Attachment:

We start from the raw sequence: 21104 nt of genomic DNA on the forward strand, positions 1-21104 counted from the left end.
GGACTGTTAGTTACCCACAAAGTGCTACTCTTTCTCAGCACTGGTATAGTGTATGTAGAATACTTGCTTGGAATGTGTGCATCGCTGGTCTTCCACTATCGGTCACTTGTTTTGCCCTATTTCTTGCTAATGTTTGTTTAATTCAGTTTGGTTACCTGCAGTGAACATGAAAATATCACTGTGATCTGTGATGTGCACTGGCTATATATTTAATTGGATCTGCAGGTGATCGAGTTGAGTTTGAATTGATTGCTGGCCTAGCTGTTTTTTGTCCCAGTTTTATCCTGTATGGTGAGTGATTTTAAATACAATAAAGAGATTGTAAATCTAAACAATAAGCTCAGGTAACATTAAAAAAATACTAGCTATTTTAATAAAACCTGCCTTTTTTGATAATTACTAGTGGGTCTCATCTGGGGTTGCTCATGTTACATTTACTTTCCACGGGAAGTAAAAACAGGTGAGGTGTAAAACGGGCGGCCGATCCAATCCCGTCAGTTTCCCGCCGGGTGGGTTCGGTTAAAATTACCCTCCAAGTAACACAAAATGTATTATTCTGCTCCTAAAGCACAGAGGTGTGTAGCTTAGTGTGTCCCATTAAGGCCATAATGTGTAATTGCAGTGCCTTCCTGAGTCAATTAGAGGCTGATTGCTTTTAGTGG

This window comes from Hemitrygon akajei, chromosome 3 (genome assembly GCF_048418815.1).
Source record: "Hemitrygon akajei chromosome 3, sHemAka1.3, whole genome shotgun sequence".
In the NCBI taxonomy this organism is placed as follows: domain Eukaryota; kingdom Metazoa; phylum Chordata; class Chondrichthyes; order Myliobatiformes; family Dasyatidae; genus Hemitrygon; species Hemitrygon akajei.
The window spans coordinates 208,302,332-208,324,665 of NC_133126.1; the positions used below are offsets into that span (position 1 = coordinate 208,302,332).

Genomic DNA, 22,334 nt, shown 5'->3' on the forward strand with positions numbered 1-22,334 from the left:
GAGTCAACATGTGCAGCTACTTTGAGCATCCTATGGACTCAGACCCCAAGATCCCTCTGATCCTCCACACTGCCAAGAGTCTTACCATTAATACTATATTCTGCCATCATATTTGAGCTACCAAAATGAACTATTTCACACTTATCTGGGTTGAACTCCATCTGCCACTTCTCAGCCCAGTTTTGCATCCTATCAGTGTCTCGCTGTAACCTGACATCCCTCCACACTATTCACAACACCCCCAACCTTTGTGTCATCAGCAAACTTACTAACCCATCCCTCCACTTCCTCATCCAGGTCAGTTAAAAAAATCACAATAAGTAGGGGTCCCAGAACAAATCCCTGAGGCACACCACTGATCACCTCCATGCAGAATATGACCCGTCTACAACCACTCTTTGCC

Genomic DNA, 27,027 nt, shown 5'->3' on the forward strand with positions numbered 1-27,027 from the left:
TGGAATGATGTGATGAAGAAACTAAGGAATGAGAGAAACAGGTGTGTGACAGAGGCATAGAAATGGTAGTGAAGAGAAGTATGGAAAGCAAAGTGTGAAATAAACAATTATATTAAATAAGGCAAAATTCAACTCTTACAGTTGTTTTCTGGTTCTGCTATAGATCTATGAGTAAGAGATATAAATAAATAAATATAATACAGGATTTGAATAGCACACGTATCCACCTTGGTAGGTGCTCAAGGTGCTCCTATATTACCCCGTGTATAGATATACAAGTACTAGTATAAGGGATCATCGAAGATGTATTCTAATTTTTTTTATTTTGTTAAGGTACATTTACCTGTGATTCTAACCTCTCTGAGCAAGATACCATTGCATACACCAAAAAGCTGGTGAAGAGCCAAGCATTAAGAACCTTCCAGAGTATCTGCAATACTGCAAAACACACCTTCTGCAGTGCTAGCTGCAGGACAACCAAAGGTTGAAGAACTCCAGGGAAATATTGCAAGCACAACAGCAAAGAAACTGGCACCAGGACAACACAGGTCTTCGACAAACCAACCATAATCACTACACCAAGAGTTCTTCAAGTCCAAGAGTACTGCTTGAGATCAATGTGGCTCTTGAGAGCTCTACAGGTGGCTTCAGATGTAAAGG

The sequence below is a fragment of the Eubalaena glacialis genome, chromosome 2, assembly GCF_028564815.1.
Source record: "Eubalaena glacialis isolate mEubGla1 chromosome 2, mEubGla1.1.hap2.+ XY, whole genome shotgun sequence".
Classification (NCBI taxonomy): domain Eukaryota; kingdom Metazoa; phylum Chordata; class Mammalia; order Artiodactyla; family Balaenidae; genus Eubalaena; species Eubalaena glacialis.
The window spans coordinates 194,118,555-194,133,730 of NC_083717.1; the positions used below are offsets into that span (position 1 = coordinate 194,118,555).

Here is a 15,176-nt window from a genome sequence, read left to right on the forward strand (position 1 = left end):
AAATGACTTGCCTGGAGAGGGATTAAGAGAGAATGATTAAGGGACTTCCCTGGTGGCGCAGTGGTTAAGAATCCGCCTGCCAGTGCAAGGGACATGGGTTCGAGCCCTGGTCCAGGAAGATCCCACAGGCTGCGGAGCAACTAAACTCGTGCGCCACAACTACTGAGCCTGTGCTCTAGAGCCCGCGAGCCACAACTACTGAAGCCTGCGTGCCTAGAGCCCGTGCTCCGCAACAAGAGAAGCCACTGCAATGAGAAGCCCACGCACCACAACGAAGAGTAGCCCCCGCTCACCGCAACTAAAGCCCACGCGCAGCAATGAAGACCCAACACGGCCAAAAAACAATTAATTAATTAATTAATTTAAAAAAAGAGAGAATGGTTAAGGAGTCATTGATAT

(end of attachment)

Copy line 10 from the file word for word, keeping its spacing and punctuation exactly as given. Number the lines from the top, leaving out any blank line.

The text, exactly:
TGGAATGATGTGATGAAGAAACTAAGGAATGAGAGAAACAGGTGTGTGACAGAGGCATAGAAATGGTAGTGAAGAGAAGTATGGAAAGCAAAGTGTGAAATAAACAATTATATTAAATAAGGCAAAATTCAACTCTTACAGTTGTTTTCTGGTTCTGCTATAGATCTATGAGTAAGAGATATAAATAAATAAATATAATACAGGATTTGAATAGCACACGTATCCACCTTGGTAGGTGCTCAAGGTGCTCCTATATTACCCCGTGTATAGATATACAAGTACTAGTATAAGGGATCATCGAAGATGTATTCTAATTTTTTTTATTTTGTTAAGGTACATTTACCTGTGATTCTAACCTCTCTGAGCAAGATACCATTGCATACACCAAAAAGCTGGTGAAGAGCCAAGCATTAAGAACCTTCCAGAGTATCTGCAATACTGCAAAACACACCTTCTGCAGTGCTAGCTGCAGGACAACCAAAGGTTGAAGAACTCCAGGGAAATATTGCAAGCACAACAGCAAAGAAACTGGCACCAGGACAACACAGGTCTTCGACAAACCAACCATAATCACTACACCAAGAGTTCTTCAAGTCCAAGAGTACTGCTTGAGATCAATGTGGCTCTTGAGAGCTCTACAGGTGGCTTCAGATGTAAAGG